Personality Profiles: Prize-Winning Student Journalism Samples

The personality profile is a staple of intro to journalism classes, but newspapers don’t tend to collect all their profiles in one place, so I often have trouble finding models. Entrants in the Hearst Journalism Awards have to supply a profile as part of their application process (which also includes general news and on-the-spot reporting).  While the website doesn’t seem to aggregate the winning profiles on a single page, here…

Constructing Journalism Knowledge in the Classroom

The journalism class that I’m preparing to teach this fall is a writing course, but it’s also very content-heavy — lots of specialized vocabulary, lots of unique professional practices to teach. This fall, I’m not using a big $100 journalism textbook. Instead, I’ll be spending more time with several smaller texts.  In place of assigning chapters for students to read passively (out of a sense of obligation that I need…


Peering into Your Neighbors' Windows

I’m always on the lookout  for interesting stories that one can tell with statistics — and cautionary tales about misusing statistics in order to create news where there isn’t any. Via MetaFilter — this OK Cupid article breaks down responses to user-generated dating profile questions. Green states were more likely to answer “yes” than the national average (yellow), and red states were more likely to answer “no”.  Note that this…


The $5,000 Approach to Teaching Writing

“What if I had a check on my desk for $5,000? And what if I rewarded the writer whose introduction most caught my attention, who most effectively made me want to continue because of a solid and clear thesis, with a check for five grand? Would your introductions improve even more?” Cries of “Absolutely!” filled the room – to which I replied, “Then you always could do it. You just couldn’t…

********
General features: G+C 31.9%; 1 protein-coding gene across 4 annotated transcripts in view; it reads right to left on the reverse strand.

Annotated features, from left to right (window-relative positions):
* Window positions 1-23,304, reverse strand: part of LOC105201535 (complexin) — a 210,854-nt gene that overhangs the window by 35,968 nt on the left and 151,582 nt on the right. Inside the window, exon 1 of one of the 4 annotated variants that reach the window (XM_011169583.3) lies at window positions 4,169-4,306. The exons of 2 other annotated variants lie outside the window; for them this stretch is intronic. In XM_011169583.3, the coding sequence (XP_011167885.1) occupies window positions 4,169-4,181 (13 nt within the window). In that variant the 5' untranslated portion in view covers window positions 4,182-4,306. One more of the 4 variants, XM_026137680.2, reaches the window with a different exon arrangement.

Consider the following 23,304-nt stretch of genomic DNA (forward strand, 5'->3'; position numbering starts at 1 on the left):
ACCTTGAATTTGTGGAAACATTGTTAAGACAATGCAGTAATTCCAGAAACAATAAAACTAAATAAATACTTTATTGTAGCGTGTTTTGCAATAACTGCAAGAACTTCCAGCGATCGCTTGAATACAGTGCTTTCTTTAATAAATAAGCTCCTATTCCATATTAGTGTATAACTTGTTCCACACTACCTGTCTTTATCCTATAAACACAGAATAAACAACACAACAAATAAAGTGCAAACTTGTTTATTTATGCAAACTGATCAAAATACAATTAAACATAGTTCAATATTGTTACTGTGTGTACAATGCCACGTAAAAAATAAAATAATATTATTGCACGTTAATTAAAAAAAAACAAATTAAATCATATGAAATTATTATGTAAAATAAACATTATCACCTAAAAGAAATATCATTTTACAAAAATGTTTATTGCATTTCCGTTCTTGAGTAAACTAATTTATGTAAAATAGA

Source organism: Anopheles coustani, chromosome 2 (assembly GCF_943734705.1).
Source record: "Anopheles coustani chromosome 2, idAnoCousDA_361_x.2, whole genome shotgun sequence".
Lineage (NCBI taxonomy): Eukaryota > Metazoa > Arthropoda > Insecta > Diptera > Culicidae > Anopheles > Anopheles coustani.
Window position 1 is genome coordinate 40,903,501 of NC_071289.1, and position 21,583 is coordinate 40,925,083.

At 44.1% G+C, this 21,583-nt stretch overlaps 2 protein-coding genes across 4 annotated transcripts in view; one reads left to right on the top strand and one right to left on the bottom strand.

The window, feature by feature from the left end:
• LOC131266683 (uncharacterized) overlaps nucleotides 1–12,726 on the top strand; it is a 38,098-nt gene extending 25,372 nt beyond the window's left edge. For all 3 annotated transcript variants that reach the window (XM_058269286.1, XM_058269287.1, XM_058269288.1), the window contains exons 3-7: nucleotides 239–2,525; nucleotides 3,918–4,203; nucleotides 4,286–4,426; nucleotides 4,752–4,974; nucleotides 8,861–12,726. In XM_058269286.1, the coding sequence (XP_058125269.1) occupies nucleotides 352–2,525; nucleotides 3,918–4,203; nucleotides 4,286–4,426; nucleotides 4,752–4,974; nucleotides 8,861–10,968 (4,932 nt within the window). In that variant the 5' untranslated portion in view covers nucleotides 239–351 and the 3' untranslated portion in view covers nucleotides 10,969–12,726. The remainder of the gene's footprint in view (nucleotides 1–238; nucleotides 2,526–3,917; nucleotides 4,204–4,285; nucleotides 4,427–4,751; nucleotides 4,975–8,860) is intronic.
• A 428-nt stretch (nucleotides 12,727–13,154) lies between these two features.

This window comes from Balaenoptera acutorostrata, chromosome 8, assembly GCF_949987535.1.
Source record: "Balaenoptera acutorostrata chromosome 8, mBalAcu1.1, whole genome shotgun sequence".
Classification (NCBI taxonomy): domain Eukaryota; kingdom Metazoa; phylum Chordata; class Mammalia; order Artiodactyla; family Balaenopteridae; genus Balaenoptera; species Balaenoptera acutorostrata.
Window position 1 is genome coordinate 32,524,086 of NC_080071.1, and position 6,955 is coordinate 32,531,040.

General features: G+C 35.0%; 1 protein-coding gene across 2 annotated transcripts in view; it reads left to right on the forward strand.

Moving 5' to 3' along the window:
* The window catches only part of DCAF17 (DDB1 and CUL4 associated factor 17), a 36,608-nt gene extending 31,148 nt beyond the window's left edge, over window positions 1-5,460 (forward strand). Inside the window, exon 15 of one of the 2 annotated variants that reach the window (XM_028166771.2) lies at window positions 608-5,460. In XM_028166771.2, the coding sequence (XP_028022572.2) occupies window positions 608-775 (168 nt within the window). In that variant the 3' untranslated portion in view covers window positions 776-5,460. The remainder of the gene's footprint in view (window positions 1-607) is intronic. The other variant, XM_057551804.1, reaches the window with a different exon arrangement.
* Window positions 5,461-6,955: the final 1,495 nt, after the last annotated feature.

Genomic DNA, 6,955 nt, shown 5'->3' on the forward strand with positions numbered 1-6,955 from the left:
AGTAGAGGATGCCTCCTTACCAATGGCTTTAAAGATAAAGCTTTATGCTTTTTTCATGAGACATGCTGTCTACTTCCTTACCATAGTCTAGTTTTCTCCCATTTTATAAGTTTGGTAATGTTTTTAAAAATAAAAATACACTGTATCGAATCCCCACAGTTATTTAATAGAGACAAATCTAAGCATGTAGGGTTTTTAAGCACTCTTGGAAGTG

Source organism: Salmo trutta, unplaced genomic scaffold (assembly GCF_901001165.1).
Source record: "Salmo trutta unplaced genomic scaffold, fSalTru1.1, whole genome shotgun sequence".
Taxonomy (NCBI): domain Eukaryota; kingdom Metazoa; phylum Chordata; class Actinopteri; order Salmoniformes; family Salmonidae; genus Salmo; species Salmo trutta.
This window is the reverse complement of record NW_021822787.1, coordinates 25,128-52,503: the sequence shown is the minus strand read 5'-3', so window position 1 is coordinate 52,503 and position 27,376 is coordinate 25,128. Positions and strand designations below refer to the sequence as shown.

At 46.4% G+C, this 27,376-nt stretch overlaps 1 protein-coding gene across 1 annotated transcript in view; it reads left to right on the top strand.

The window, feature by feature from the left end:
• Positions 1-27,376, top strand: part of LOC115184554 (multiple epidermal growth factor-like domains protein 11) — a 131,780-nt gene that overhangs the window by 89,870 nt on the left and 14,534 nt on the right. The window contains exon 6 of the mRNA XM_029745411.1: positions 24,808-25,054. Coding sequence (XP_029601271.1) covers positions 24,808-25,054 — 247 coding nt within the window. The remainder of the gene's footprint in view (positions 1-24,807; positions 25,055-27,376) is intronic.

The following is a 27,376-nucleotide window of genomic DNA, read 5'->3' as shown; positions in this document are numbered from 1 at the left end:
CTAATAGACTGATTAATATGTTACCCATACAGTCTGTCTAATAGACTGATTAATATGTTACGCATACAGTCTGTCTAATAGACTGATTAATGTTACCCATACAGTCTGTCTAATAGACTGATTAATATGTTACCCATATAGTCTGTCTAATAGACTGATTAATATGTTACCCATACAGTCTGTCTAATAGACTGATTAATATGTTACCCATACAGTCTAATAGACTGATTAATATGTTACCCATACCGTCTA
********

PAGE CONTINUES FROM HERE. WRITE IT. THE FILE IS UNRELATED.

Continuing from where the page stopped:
Fall, 2009

LA100: Basic CompositionEL200: Media Lab and SetonianEL227: News WritingEL237: Writing about LiteratureEL266: American Literature I (1800-1915)


Giving up my iPod for a Walkman

Teen tries out a Walkman for a week. It took me three days to figure out that there was another side to the tape. That was not the only naive mistake that I made; I mistook the metal/normal switch on the Walkman for a genre-specific equaliser, but later I discovered that it was in fact used to switch between two different types of cassette. –Scott Campbell, BBC

Jorn Barger, the NewsPage Network, and the Emergence of the Weblog Community

This is from the online version of a paper being presented at Hypertext09. I already knew the general shape of the history, and I’m not sure that the author is actually providing us with a new take or a new insight (the introduction simply establishes the facts, rather than emphasizing how a new archival discovery, historical or critical approach, or point of view shapes and organizes those facts).  Nevertheless, I…

The 2009 Lyttle Lytton Contest

My favorite “winner” in this year’s Lyttle Lytton Contest, which awards writers who can, in one sentence, imitate the infamous “It was a dark and stormy night” novel opening. Alex turned to Gertrude, in much the same way Martin Landau turned to Barbara Bain in the opening of Space: 1999. — Alex Dering